The authors of the new study believe that about seven million years ago, the common chimpanzee-human relative would have a similar muscle composition to that of chimpanzees, giving it the strength it needs to climb trees.
About four million years ago the first hominids with the ability to walk on two legs began to emerge and about 1.8 million years ago Homo erectus emerged, the first with a body very similar to ours who was the first human to leave Africa and populate other continents.
Slow-twitch fibers are ideal for repetitive exercises, such as walking on two legs, so they could well be the engine of this process.
The key is in the fibers of the muscles
Their research, published in the Proceedings of the National Academy of Sciences, focused on analyzing a group of chimpanzee muscle fibers that had been frozen after death. More specifically, he studied the composition of skeletal muscle, which is attached to bones by a conglomerate of collagen known as tendons.
At this point, O’Neill’s team concluded that there were no major differences between the contraction properties of chimpanzee muscle fibers compared to humans.
Using 3D computer models, they discovered that the key was in the length of the fibers and their distribution rather than the cellular composition of the muscles.
In apes, the fibers are longer and have twice as many ‘fast-twitch fibers’, which means that a chimpanzee can lift heavy objects with greater speed or they can support their full body weight on one of their arms while hanging off a branch.
But this greater force that unfolds at a faster speed has a counterpart: the chimpanzee gets tired soon.
By contrast, humans are one of the few animal species that have slow-twitch muscle fibers. This implies that his strength is lower, but he gains in resistance.
Some walk, others hang
According to research, when the primitive hominids began to evolve, which were common relatives of man and the chimpanzee, the branch that led to the future human was modifying his muscles to favor resistance, and that allowed him to increase his posture, and to be able to walk upright for long distances, so many that later he left Africa and conquered the world thanks to the strength of his two legs.
On the other hand, in the line that would lead chimpanzees and other great apes, muscle fibers would be reinforced that would allow them to have greater rapid force in their legs and arms, and with which they can perform brachiation, which is the method of mobilizing branch by branch using its upper limbs.
So, how strong is a chimpanzee?
“Over the last 100 years, there have been numerous testimonies that put the spotlight on the enormous power of chimpanzee muscles compared to humans. However, that conjecture was far from proven.’’ said Brian Umberger, a researcher at the University of Massachusetts Amherst.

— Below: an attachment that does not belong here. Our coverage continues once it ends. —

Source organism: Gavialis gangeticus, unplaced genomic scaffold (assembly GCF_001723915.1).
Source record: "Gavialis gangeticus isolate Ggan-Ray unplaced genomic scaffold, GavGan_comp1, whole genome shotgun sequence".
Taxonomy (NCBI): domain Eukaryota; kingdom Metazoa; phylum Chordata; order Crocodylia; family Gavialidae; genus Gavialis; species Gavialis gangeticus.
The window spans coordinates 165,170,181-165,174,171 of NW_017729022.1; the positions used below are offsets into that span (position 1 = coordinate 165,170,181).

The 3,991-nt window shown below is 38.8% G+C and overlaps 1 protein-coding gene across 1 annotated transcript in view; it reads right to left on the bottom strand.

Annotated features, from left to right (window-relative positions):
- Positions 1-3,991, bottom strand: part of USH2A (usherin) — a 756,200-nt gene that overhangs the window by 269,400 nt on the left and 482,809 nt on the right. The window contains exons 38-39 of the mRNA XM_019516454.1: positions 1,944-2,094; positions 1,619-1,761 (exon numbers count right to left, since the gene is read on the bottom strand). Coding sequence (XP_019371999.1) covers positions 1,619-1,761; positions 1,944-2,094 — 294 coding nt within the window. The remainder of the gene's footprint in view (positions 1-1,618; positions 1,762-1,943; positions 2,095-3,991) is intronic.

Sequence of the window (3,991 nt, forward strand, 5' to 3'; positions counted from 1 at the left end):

Umberger added ‘’If this difference actually were present, it would be a great surprise to biologists, given what we know about the characteristics of the muscles of analogously sized animals, such as chimpanzees and humans’’.
Evolutionists and naturalists used to link these alleged differences with the fact that homo sapiens had already got used to civilized life. The consequence was logical: as humans began to use artifacts, the enormous physical force was no longer necessary.
On the other hand, experiments measuring the physical strength of chimpanzees, which were carried out in zoos and animal shelters, showed diametrically opposite results: primates turned out to be, on average, only 1.5 times stronger if established as an equivalent one kilogram of body weight.
Umberger concluded that evolution made humans more resilient, while ‘instantaneous force’ prevailed in chimpanzees. However, all this is due to living conditions and there is nothing supernatural about these characteristics.
And you, would you face a chimpanzee?
FAQS: How strong is a chimpanzee?
How much can a chimp bench?
A chimpanzee can lift up to 1,200 pounds.
Can a human beat a chimp?
No, chimps are extremely powerful. With a blow from a chimpanzee the human is already dead.
Is a gorilla stronger than a chimpanzee?
Yes, gorillas are more powerful thanks to their large build. However, chimpanzees are faster.
How are chimps so strong?
Given their low number of motor neurons, each neuron activates more muscle fibers than they really need, which is why they maximize their strength.
Can a chimpanzee kill you?
Undoubtedly. If a chimpanzee feels in danger, an attack can be fatal.
In this article we answered the question ‘’How strong is a chimpanzee?’’ We discovered what allows chimpanzees, smaller than us, to have such great strength.
If you have any comments or questions please let us know!
Bauman, J. E. (1926). Observations on the strength of the chimpanzee and its implications. Journal of Mammalogy, 7(1), 1-9.
Live Science Staff. (2009, March 30). Why Chimps Are Stronger Than Humans. Retrieved October 6, 2020, from livescience.com website: https://www.livescience.com/5370-chimps-stronger-humans.html
McGrew, W. C., & McGrew, W. C. (1992). Chimpanzee material culture: implications for human evolution. Cambridge University Press.
Wanjek, C. (2017, June 26). Who Would Win a Human-vs.-Chimp Wrestling Match? Retrieved October 6, 2020, from livescience.com website: https://www.livescience.com/59615-are-chimpanzees-stronger-than-humans.html